To continue today … Valeniva – 08/02/2022 at 08:11

(AOF) – Valneva, the vaccine specialist, confirms the signing of the Advance Purchase Agreement Amendment with the European Commission, the company announced on July 20, 20222, the period during which member states can exercise their right to expiry of withdrawal. Under this amendment, purchases of VLA2001, Valneva’s inactivated complete virus vaccine against Covid-19, by Member States consist of 1.25 million doses of VLA2001 in 2022, with an option to purchase a similar amount later this year for delivery in 2022.

The company plans to deliver the first doses of the vaccine to participating member states (Germany, Austria, Denmark, Finland and Bulgaria) in the coming weeks.

VLA2001 is the only inactivated and adjuvant Covid-19 vaccine to have received Marketing Authorization (MA) in Europe for use in primary vaccination in adults aged 18 to 50 years. VLA2001 was developed on Valneva’s cell-based Vero platform and makes use of Valneva’s JE vaccine production technology, Ixiaro®.

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the main points

Specializes in developing preventive vaccines against infectious diseases with limited treatment options;

– The turnover of 348 million euros derives from Europe with 56%, ahead of the Americas (27%), then Asia – Oceania (9%), Africa and the Middle East (8%);

Business model: portfolio of diversified vaccines for the general public, funding of clinical developments through specialized infrastructure, two commercial vaccines (Ixiaro and Dukoral against Japanese encephalitis and cholera) and vaccine distribution rights to third parties;

– the capital owned by 13.02% of the Grimaud la Corbière Group and 8.19% of BPI France, Frédéric Grimaud chairs the 5-member supervisory board, and Thamas Lingelbach the board of directors;

Strong balance sheet of €307 million in equity against €42 million of debt, boosted by net cash of nearly €350 million in April 2022.

Challenges

– a medium-term strategy based on research and development funding through the sale of Ixiaro and Dukoral vaccines, expansion of the manufacturing network (3 sites, in Scotland, Sweden and Austria) and partnerships that strengthen the group’s assets;

– An innovation strategy rooted in the business model, rich with a portfolio of 398 patents and backed by 173 million euros in research and development costs, with 3 main assets and 3 pre-clinical programmes: the only vaccine in clinical development against Lyme, the only vaccine to be obtained from single shot against chikungunya, the only inactivated and adjuvant vaccine against the full virus COVID-19, the candidate vaccine against human metapinomaviruses, parvovirus and norovirus;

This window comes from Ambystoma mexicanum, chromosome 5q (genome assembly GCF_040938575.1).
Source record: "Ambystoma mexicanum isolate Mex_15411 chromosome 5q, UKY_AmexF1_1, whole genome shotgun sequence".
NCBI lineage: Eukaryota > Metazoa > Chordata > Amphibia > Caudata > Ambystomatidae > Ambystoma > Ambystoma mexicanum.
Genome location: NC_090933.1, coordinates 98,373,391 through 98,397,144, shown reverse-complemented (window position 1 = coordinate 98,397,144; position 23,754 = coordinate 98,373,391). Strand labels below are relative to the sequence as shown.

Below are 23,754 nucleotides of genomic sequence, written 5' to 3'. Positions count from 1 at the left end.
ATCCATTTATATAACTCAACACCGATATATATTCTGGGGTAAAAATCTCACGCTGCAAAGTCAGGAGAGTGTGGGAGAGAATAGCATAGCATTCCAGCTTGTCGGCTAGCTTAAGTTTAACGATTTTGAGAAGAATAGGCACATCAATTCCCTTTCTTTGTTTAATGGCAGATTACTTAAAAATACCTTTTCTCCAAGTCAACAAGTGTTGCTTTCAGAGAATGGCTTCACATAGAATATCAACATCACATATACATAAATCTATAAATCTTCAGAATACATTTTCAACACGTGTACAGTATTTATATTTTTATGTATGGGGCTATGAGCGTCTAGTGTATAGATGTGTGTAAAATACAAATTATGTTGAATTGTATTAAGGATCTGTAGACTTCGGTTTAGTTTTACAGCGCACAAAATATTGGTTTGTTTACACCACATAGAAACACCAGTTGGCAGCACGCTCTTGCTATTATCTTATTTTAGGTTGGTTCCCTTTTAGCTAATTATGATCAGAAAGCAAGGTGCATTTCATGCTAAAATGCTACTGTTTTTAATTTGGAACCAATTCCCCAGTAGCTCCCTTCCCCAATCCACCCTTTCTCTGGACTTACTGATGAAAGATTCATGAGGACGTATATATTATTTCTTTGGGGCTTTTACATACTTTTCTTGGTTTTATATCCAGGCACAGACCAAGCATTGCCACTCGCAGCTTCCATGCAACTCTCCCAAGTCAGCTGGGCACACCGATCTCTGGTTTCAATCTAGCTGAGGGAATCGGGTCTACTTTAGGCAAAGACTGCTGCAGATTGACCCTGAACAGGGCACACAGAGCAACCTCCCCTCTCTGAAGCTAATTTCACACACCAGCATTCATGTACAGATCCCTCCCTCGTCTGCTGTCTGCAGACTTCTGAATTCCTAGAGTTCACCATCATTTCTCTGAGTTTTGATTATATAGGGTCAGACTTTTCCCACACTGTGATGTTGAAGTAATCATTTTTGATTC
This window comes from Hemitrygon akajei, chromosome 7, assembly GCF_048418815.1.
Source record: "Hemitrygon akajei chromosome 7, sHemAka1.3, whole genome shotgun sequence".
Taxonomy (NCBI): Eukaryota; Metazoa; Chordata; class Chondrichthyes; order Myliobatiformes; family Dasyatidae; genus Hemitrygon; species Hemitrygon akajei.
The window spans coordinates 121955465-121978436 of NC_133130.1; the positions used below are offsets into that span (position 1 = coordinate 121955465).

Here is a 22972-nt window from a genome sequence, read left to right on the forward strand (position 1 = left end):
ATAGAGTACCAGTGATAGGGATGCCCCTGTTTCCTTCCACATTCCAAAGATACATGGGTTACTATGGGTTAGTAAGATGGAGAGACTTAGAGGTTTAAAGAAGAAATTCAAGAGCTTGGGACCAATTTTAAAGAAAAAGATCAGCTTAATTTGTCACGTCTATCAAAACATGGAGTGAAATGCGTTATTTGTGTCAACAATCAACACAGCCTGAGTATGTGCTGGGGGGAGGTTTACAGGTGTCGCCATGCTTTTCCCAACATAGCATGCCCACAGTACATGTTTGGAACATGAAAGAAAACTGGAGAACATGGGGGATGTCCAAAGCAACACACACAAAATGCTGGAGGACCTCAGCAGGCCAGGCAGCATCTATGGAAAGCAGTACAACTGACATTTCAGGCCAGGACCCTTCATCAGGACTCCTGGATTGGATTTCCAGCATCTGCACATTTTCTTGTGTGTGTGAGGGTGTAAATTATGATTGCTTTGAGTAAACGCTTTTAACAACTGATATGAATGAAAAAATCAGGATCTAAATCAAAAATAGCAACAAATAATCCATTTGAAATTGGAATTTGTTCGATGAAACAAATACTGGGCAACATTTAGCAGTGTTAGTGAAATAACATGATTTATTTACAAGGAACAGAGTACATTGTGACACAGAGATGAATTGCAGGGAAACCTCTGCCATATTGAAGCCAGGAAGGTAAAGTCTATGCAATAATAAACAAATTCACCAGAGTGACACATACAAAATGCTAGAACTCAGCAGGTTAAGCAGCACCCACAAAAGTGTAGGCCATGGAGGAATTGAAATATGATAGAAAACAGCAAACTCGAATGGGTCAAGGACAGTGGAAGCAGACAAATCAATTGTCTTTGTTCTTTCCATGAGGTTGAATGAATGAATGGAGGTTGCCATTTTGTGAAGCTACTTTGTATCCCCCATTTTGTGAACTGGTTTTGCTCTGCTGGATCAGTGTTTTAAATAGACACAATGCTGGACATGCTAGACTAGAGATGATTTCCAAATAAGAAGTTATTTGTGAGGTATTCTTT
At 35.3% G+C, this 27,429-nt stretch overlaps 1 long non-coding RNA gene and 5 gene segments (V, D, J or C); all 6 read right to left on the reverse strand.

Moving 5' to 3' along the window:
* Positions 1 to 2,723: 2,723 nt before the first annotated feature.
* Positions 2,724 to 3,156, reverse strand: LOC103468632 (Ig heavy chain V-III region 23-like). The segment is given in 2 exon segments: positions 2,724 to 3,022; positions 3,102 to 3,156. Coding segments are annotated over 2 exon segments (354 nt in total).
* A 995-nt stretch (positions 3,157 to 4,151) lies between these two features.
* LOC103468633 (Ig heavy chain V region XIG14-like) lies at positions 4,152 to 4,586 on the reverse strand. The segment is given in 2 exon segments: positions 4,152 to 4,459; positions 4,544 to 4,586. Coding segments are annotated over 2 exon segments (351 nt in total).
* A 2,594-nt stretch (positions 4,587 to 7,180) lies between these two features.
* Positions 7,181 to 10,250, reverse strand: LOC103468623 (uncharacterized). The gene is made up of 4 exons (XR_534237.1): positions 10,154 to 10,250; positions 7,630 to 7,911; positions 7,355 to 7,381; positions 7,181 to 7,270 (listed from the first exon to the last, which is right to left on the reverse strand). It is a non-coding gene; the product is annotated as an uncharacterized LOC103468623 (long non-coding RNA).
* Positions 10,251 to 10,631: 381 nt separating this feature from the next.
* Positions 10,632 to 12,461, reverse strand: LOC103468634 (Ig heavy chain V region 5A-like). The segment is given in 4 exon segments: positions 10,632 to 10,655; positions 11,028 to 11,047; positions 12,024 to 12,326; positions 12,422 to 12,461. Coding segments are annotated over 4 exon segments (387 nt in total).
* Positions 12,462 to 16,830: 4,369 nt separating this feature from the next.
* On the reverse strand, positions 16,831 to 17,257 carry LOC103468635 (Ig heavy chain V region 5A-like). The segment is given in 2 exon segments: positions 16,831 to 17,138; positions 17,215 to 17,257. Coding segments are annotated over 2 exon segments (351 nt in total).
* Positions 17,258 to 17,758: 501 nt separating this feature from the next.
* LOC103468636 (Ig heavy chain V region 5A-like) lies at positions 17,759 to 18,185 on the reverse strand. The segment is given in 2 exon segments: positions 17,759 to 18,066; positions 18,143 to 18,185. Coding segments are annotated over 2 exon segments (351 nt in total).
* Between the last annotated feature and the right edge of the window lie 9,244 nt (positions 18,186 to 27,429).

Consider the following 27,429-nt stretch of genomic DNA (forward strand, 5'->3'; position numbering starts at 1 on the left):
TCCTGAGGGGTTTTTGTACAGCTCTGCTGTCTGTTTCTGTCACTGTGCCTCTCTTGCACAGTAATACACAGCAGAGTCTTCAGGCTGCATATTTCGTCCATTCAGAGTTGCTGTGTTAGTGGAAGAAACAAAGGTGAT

– Environmental strategy: energy efficiency, waste reduction, water optimization and reduction of carbon dioxide emissions by 5%, compared to 2016, by 2025;

– Good visibility of activity thanks to vaccine-specific agreements with: the British government (orders for 100 million doses of Covid-19 vaccines and options of 190 million by 2025, i.e. €1.4 billion in total), with Pfizer to co-develop and sell one against Lyme disease ( $308 million), with US authorities for Ixiario against Japanese encephalitis ($70 million), with Bavaria Nordic for marketing and distribution of specialized vaccines, with Batavia Biosciences to develop an inexpensive polio vaccine, with the Putantan Institute against Chikungunya in low-income countries.

Challenges

– In 2022, the launch of Phase 3 trials of a vaccine against Lyme disease and pending approval by the US authority to sell a vaccine against chikungunya and those of the European Union for Covid 19 (60 million doses);

Travel allergy from sales of vaccines already on the market (against Japanese encephalitis and cholera);

– Uncertainty about the commercial success of a vaccine against Covid 19 in the UK, given the already strong competition;

– 2022 targets: excluding the Covid vaccine, sales volume between 430 and 590 million euros and research and development expenditures between 65 and 75 million euros.

The inevitable race for new movies

The patent for Merck’s star product, the cancer drug Keytruda, which accounts for more than 35% of its sales, expires in 2028. Despite losing patents since 2019 for its three-star products (Avastin, Herceptine, Rituxan) Roche has been able to replenish its portfolio By bringing new molecules to the market. However, discovering and releasing new drugs is increasingly expensive. AstraZeneca spends about $6 billion annually on research and development in the pharmaceutical industry where the patent life is only ten to fifteen years. This leads the laboratories to withdraw from certain activities. Thus, J&J, Pfizer, GSK and no doubt Novartis would soon prefer to refocus on specialty drugs and forgo any additional business.

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